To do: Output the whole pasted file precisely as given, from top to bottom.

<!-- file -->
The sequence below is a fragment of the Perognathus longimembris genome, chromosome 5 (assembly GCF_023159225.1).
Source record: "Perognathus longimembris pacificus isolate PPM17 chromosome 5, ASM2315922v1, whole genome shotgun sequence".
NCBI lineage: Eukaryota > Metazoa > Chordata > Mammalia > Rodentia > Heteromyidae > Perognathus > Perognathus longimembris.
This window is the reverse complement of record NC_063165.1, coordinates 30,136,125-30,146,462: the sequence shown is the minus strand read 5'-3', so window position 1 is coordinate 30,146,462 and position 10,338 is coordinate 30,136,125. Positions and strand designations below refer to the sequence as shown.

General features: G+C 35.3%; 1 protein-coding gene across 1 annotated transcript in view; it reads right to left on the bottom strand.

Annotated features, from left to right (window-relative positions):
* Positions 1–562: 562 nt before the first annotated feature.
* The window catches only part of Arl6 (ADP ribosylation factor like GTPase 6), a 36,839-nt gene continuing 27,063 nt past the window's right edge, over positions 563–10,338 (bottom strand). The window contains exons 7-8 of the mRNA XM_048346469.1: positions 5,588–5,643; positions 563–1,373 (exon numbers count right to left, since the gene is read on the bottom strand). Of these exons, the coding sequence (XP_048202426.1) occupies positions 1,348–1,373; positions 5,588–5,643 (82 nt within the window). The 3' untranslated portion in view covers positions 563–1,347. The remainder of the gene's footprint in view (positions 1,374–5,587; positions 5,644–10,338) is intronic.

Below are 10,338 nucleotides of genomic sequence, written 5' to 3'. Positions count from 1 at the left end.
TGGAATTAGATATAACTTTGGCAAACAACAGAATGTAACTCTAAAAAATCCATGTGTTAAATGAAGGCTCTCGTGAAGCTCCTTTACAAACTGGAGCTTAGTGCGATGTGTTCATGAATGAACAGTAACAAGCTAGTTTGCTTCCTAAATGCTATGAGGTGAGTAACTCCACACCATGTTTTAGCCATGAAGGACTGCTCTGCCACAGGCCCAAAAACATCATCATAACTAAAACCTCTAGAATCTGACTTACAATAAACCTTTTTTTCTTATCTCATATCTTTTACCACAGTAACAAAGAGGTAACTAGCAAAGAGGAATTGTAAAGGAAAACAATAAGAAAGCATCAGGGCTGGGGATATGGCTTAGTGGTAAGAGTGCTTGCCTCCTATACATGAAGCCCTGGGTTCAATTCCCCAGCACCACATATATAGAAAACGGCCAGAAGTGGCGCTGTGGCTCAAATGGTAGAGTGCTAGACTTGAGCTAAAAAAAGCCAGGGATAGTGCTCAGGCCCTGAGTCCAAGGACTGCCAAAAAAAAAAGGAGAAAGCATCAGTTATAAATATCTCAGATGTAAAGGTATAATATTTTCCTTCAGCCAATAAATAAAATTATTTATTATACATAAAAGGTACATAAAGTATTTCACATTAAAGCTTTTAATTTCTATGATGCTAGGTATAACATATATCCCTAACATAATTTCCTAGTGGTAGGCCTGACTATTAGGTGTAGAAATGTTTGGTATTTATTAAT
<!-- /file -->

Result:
The sequence below is a fragment of the Perognathus longimembris genome, chromosome 5 (assembly GCF_023159225.1).
Source record: "Perognathus longimembris pacificus isolate PPM17 chromosome 5, ASM2315922v1, whole genome shotgun sequence".
NCBI lineage: Eukaryota > Metazoa > Chordata > Mammalia > Rodentia > Heteromyidae > Perognathus > Perognathus longimembris.
This window is the reverse complement of record NC_063165.1, coordinates 30,136,125-30,146,462: the sequence shown is the minus strand read 5'-3', so window position 1 is coordinate 30,146,462 and position 10,338 is coordinate 30,136,125. Positions and strand designations below refer to the sequence as shown.

General features: G+C 35.3%; 1 protein-coding gene across 1 annotated transcript in view; it reads right to left on the bottom strand.

Annotated features, from left to right (window-relative positions):
* Positions 1–562: 562 nt before the first annotated feature.
* The window catches only part of Arl6 (ADP ribosylation factor like GTPase 6), a 36,839-nt gene continuing 27,063 nt past the window's right edge, over positions 563–10,338 (bottom strand). The window contains exons 7-8 of the mRNA XM_048346469.1: positions 5,588–5,643; positions 563–1,373 (exon numbers count right to left, since the gene is read on the bottom strand). Of these exons, the coding sequence (XP_048202426.1) occupies positions 1,348–1,373; positions 5,588–5,643 (82 nt within the window). The 3' untranslated portion in view covers positions 563–1,347. The remainder of the gene's footprint in view (positions 1,374–5,587; positions 5,644–10,338) is intronic.

Below are 10,338 nucleotides of genomic sequence, written 5' to 3'. Positions count from 1 at the left end.
TGGAATTAGATATAACTTTGGCAAACAACAGAATGTAACTCTAAAAAATCCATGTGTTAAATGAAGGCTCTCGTGAAGCTCCTTTACAAACTGGAGCTTAGTGCGATGTGTTCATGAATGAACAGTAACAAGCTAGTTTGCTTCCTAAATGCTATGAGGTGAGTAACTCCACACCATGTTTTAGCCATGAAGGACTGCTCTGCCACAGGCCCAAAAACATCATCATAACTAAAACCTCTAGAATCTGACTTACAATAAACCTTTTTTTCTTATCTCATATCTTTTACCACAGTAACAAAGAGGTAACTAGCAAAGAGGAATTGTAAAGGAAAACAATAAGAAAGCATCAGGGCTGGGGATATGGCTTAGTGGTAAGAGTGCTTGCCTCCTATACATGAAGCCCTGGGTTCAATTCCCCAGCACCACATATATAGAAAACGGCCAGAAGTGGCGCTGTGGCTCAAATGGTAGAGTGCTAGACTTGAGCTAAAAAAAGCCAGGGATAGTGCTCAGGCCCTGAGTCCAAGGACTGCCAAAAAAAAAAGGAGAAAGCATCAGTTATAAATATCTCAGATGTAAAGGTATAATATTTTCCTTCAGCCAATAAATAAAATTATTTATTATACATAAAAGGTACATAAAGTATTTCACATTAAAGCTTTTAATTTCTATGATGCTAGGTATAACATATATCCCTAACATAATTTCCTAGTGGTAGGCCTGACTATTAGGTGTAGAAATGTTTGGTATTTATTAAT